2015 MLB Draft Profile: RHP James Kaprielian, UCLA

This is the third part of my 2015 MLB Draft profile series. This time I look at another local kid in right-handed pitcher James Kaprielian of UCLA.

Previous entires
Dakota Chalmers
Chris Betts

6’4, 200 pounds
Bats: Right
Throws: Right
DOB: March 2, 1994
Days younger than Julio Urias: -894

Los Angeles
University of California, Los Angeles

Baseball America: 17
ESPN: 27
FanGraphs: 36
MLB.com: 28
Perfect Game: ?
Scouting Baseball: 20

Slot recommended bonus (No. 24): $2,094,400
Slot recommended bonus (No. 35): $1,756,100

Editor’s note: All information of draft prospects compiled from internet sources, scouting reports and video.


If you know anything about my preference when it comes to the draft, you know I lean heavily toward prep players. But after watching a lot of video and reading a lot of reports on Kaprielian, I’m really high on him.

The big right-handed pitcher out of UCLA is one of the most complete and polished pitchers available early in the draft. He doesn’t have overpowering stuff, but he knows how to pitch and get hitters out. His best performance came on May 15, when he tossed nine no-hit innings (four walks, 11 strikeouts) against a strong University of Arizona club. Andrew Friedman and Josh Byrnes were reportedly in attendance for that performance.

Kaprielian has a fastball that ranges from the 89-92 MPH range to 93-95 MPH at times. The speed varies, but if he be consistently in the 90-93 MPH range, that might be best for him going forward. But the ability to touch the mid-90s in encouraging. He’s able to locate the pitch where he wants, which helps it play up. The ability to reach back for extra velocity is nice, but he’ll also need to be able to command said velocity. If he can do that, his fastball could tick up from the 50-55 range (20-80 scale) to the 55-60 range. It has a little run and sink to it, making it a much more viable pitch in the long term. He tends to work on the outer part of the plate with it, so he’ll need to improve on coming inside on hitters. With that velocity, it shouldn’t be an issue.

His off-speed stuff is where he’ll make his money. He features a solid-average slider, a potentially plus-changeup and an improving average-solid-average curveball. He has the classic starter’s repertoire and gets plenty of swings-and-misses with his pitches. His slider is a low-80s pitch with tilt and the ability to command it. His changeup is his favorite pitch (kind of like Jose De Leon) and it sits in the low-to-mid-80s with good fading action. He isn’t His curveball has taken a step forward this year. During his nine no-hit innings, he amassed 11 strikeouts — nine of which came on the curveball. He throws it in the 78-81 MPH range with normally 11-5 break to it. He can also come over the top at 12-6. He has confidence in all four of his pitches.

He’s already filled out at 6’4, 200 pounds, so any projectability he had when he was drafted out of high school by the Mariners in the 40th round has already been reached. He delivers his pitches from a true over-the-top arm slot. It’s a little harder, generally, to repeat one’s delivery from this slot, but Kaprielian does it well. When he turns to deliver his pitches, his upper-half is almost pointed at a 60-65-degree angle (I’m no math whiz, so apologies if it’s wrong) toward the sky because he keeps his back stiff. The only thing that concerns me is his arm drags at times just a bit when his front foot strikes. Other than that, the rest of his mechanics are solid and he has the upside of a middle-of-the-rotation starter.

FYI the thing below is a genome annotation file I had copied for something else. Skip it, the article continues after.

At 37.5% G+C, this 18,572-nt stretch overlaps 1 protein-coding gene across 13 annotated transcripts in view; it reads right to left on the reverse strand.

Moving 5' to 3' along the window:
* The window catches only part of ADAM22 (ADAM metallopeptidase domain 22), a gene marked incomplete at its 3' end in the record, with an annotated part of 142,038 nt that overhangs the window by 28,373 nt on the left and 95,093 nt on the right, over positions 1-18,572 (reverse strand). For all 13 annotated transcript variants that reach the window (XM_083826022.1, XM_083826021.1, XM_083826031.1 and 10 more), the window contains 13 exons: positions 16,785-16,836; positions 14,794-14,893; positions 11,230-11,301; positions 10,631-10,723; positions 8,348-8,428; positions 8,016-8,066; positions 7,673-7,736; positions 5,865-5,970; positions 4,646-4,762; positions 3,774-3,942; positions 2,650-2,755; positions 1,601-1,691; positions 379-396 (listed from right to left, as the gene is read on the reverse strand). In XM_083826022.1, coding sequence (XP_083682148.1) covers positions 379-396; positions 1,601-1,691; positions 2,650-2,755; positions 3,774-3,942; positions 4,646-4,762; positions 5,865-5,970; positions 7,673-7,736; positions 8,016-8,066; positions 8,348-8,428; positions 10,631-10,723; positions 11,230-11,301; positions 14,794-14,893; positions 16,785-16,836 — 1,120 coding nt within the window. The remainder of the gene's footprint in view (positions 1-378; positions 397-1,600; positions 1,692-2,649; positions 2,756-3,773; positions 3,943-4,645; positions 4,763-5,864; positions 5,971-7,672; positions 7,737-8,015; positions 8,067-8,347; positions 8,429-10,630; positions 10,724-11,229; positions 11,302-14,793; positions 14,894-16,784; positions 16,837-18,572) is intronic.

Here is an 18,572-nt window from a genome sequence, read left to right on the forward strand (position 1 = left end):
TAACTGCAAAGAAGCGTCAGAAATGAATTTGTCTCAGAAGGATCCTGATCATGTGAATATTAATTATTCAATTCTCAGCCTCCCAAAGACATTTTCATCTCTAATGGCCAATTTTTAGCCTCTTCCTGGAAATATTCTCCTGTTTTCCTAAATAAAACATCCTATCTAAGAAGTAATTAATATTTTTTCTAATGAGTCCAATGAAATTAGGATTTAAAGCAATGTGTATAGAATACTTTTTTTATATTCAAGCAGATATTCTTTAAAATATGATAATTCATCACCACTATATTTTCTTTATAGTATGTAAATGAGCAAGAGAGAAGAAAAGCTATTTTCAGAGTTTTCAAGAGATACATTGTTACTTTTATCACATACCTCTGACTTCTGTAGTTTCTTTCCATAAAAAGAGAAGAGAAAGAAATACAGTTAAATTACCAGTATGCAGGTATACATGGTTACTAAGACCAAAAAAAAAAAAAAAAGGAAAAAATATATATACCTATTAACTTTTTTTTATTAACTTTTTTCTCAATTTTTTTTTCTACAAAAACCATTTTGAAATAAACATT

Because he’s a junior, he has a little leverage when it comes to negotiations. I don’t think he’d require an over-slot deal to sign at No. 24, but I also wouldn’t expect him to sign for a hometown discount, despite being from Southern California. He has been projected anywhere from the mid-teens to the supplemental first round (in which the Dodgers pick ninth, No. 35 overall). But then there was this from FanGraphs’ Kiley McDaniel.

While it isn’t a big deal that Friedman and Byrnes went out to see Kaprielian, seeing as it was probably a 30-minute drive to UCLA from Dodger Stadium, Epstein had to make a special trip to see Kaprielian. He could have some late helium that could push him up the draft board. And if the Cubs popped him at No. 9, he might sign for a little cheaper so they could use their second-round pick to select a guy who might have signability concerns.

I’d be really happy if the Dodgers landed a potential No. 3 starter with the 24th pick (hey, they did it with Chad Billingsley 12 years ago), but at this point, I’d be a little surprised if he were available.

About Dustin Nosler

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Dustin Nosler began writing about the Dodgers in July 2009 at his blog, Feelin' Kinda Blue. He co-hosted a weekly podcast with Jared Massey called Dugout Blues. He was a contributor/editor at The Hardball Times and True Blue LA. He graduated from California State University, Sacramento, with his bachelor’s degree in journalism and a minor in digital media. While at CSUS, he worked for the student-run newspaper The State Hornet for three years, culminating with a 1-year term as editor-in-chief. He resides in Stockton, Calif.